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'Influencer' shares details of inside discussions of 737 MAX safety at Boeing

Charlie Leocha heads DC-based Travelers United, a passenger advocacy organization. He was one of a group of 20 invited to Seattle to hear out Boeing on the 737 MAX.

SEATTLE — This week Boeing brought in 20 pilots, passenger rights advocates, newsletter writers and others to learn more about what the company has done to keep its new 737 MAX from ever having another crash.   

Boeing is hoping to have the MAX recertified and the grounding lifted to get more than 700 of the jets released to carry passengers again after the plane was grounded last March following a second crash of a new MAX jet at the cost of 346 lives. 

"I think they feel pretty much done unless something else comes up," said Charlie Leocha, the founder and chairman of Travelers United based in the Washington, D.C. area. 

Leocha has previously testified before Congress and routinely interfaces with the U.S. Department of Transportation and the Federal Aviation Administration (FAA) on making flying safer. He was also one of the invitees as part of what Boeing has described to KING 5 as a months-long global effort to bring pilots, flight attendants, airline maintenance leaders, passenger advocates, journalists, and others up to speed on what the company has done to make the MAX safe. 

RELATED: Boeing tries to reassure airline industry leaders about 737 MAX

The sessions have been held around the world and briefed about 1,600 individuals. 

"Until I came to this meeting, I really didn't understand the changes that were made to the MCAS system," said Leocha.  

MCAS is a piece of software that was blamed for the crash of an Indonesian jet in October 2018 and an Ethiopian plane last March. MCAS is new to the MAX and is not present on other 737s.  

MCAS stands for Maneuvering Characteristics Augmentation System. It was designed into the MAX to help meet a regulatory requirement and was installed because the MAX uses newer engines that are mounted further forward on the wings. The system helps guard against pitching the plane up to high an angle, causing it to stall.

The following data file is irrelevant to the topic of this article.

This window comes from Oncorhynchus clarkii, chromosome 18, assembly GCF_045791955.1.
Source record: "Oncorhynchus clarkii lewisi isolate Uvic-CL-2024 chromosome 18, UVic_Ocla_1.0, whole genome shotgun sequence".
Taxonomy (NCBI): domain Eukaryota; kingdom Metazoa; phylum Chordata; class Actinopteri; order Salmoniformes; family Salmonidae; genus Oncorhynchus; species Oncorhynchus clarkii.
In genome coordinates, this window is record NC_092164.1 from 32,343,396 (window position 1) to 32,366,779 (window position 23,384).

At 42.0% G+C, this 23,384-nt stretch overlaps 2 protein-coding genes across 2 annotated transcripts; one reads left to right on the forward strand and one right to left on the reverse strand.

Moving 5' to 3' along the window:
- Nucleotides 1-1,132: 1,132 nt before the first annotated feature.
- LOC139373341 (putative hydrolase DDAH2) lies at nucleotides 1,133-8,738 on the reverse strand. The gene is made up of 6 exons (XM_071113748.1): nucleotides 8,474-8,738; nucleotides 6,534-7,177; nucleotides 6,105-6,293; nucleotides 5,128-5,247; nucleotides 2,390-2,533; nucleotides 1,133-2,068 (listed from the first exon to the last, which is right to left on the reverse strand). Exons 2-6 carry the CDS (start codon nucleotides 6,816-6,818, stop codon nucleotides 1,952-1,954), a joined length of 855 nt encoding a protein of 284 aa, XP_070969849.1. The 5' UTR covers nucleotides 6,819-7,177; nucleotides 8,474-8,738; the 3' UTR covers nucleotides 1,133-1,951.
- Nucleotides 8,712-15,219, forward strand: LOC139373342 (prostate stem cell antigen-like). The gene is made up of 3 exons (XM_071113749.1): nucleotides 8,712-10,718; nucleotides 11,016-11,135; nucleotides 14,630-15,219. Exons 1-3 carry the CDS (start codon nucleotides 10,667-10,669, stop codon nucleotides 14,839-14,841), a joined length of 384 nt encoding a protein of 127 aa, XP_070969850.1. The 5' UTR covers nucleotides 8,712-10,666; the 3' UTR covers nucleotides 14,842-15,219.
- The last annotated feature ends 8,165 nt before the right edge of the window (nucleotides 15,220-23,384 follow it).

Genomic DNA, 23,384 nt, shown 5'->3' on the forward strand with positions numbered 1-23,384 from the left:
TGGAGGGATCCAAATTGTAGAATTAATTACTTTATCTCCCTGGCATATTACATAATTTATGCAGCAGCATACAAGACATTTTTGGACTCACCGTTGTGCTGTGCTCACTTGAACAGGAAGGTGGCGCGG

In the Indonesian crash, authorities determined MCAS repeatedly forced the plane's nose to pitch down, flummoxing the pilots who didn't know MCAS even existed, until they finally lost control.  It was also implicated in the crash of an Ethiopian jet on March 10.

Boeing has made changes to the software which controls MCAS, limiting the degree to which it can cause the plane to pitch up or down, limiting to moving only once on a flight if triggered, providing more indicators to the pilots and adding more pilot training. 

Other consumer advocates, including Ralph Nader, who lost a grand-niece on the Ethiopian flight, and family members of others lost in both crashes are pushing for the MAX to remain grounded permanently. 

Leocha said he's seen enough to expect the MAX to be safe. He is also putting stock in the FAA's decision to have a government inspector to sign off on each 737 MAX before it's delivered and other safeguards. 

"And we know there's going to be a big push to have more inspectors with bigger hammers," he said. 

RELATED: Boeing's chief engineer who took over amid 737 MAX crisis retires

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